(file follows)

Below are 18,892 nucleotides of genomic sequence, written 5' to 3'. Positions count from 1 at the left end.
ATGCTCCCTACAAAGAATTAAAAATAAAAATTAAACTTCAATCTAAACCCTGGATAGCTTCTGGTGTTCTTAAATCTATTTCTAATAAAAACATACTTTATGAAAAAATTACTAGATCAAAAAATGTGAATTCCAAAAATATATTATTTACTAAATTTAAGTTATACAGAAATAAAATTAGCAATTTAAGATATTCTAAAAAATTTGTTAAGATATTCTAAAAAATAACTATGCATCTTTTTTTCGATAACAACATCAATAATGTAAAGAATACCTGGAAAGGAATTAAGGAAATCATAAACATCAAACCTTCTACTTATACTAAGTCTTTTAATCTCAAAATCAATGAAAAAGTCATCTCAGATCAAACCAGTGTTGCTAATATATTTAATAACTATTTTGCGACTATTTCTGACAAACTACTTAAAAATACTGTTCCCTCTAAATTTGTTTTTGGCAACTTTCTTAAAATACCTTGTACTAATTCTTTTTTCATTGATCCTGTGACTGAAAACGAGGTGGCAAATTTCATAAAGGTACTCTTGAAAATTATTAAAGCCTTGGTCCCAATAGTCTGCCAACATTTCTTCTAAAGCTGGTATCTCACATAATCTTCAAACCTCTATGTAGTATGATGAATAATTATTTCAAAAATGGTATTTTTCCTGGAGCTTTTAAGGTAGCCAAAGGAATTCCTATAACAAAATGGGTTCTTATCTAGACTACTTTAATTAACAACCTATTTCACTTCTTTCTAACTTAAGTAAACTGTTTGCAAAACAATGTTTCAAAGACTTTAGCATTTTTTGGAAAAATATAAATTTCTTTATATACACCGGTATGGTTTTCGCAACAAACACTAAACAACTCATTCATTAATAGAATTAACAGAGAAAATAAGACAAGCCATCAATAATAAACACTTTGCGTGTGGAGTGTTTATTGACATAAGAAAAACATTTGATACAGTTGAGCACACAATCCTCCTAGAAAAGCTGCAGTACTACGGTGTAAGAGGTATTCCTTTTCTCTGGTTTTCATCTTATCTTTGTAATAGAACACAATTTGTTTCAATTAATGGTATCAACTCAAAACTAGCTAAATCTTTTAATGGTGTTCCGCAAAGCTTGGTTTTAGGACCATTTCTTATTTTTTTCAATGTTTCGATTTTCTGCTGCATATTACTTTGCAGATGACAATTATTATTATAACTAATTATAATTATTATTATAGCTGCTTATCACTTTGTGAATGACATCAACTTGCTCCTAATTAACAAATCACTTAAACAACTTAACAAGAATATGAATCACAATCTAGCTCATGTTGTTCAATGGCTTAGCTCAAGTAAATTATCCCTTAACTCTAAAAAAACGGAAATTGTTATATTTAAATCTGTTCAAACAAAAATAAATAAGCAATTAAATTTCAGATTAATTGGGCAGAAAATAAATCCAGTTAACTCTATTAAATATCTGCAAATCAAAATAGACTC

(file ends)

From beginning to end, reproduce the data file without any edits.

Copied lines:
Below are 18,892 nucleotides of genomic sequence, written 5' to 3'. Positions count from 1 at the left end.
ATGCTCCCTACAAAGAATTAAAAATAAAAATTAAACTTCAATCTAAACCCTGGATAGCTTCTGGTGTTCTTAAATCTATTTCTAATAAAAACATACTTTATGAAAAAATTACTAGATCAAAAAATGTGAATTCCAAAAATATATTATTTACTAAATTTAAGTTATACAGAAATAAAATTAGCAATTTAAGATATTCTAAAAAATTTGTTAAGATATTCTAAAAAATAACTATGCATCTTTTTTTCGATAACAACATCAATAATGTAAAGAATACCTGGAAAGGAATTAAGGAAATCATAAACATCAAACCTTCTACTTATACTAAGTCTTTTAATCTCAAAATCAATGAAAAAGTCATCTCAGATCAAACCAGTGTTGCTAATATATTTAATAACTATTTTGCGACTATTTCTGACAAACTACTTAAAAATACTGTTCCCTCTAAATTTGTTTTTGGCAACTTTCTTAAAATACCTTGTACTAATTCTTTTTTCATTGATCCTGTGACTGAAAACGAGGTGGCAAATTTCATAAAGGTACTCTTGAAAATTATTAAAGCCTTGGTCCCAATAGTCTGCCAACATTTCTTCTAAAGCTGGTATCTCACATAATCTTCAAACCTCTATGTAGTATGATGAATAATTATTTCAAAAATGGTATTTTTCCTGGAGCTTTTAAGGTAGCCAAAGGAATTCCTATAACAAAATGGGTTCTTATCTAGACTACTTTAATTAACAACCTATTTCACTTCTTTCTAACTTAAGTAAACTGTTTGCAAAACAATGTTTCAAAGACTTTAGCATTTTTTGGAAAAATATAAATTTCTTTATATACACCGGTATGGTTTTCGCAACAAACACTAAACAACTCATTCATTAATAGAATTAACAGAGAAAATAAGACAAGCCATCAATAATAAACACTTTGCGTGTGGAGTGTTTATTGACATAAGAAAAACATTTGATACAGTTGAGCACACAATCCTCCTAGAAAAGCTGCAGTACTACGGTGTAAGAGGTATTCCTTTTCTCTGGTTTTCATCTTATCTTTGTAATAGAACACAATTTGTTTCAATTAATGGTATCAACTCAAAACTAGCTAAATCTTTTAATGGTGTTCCGCAAAGCTTGGTTTTAGGACCATTTCTTATTTTTTTCAATGTTTCGATTTTCTGCTGCATATTACTTTGCAGATGACAATTATTATTATAACTAATTATAATTATTATTATAGCTGCTTATCACTTTGTGAATGACATCAACTTGCTCCTAATTAACAAATCACTTAAACAACTTAACAAGAATATGAATCACAATCTAGCTCATGTTGTTCAATGGCTTAGCTCAAGTAAATTATCCCTTAACTCTAAAAAAACGGAAATTGTTATATTTAAATCTGTTCAAACAAAAATAAATAAGCAATTAAATTTCAGATTAATTGGGCAGAAAATAAATCCAGTTAACTCTATTAAATATCTGCAAATCAAAATAGACTC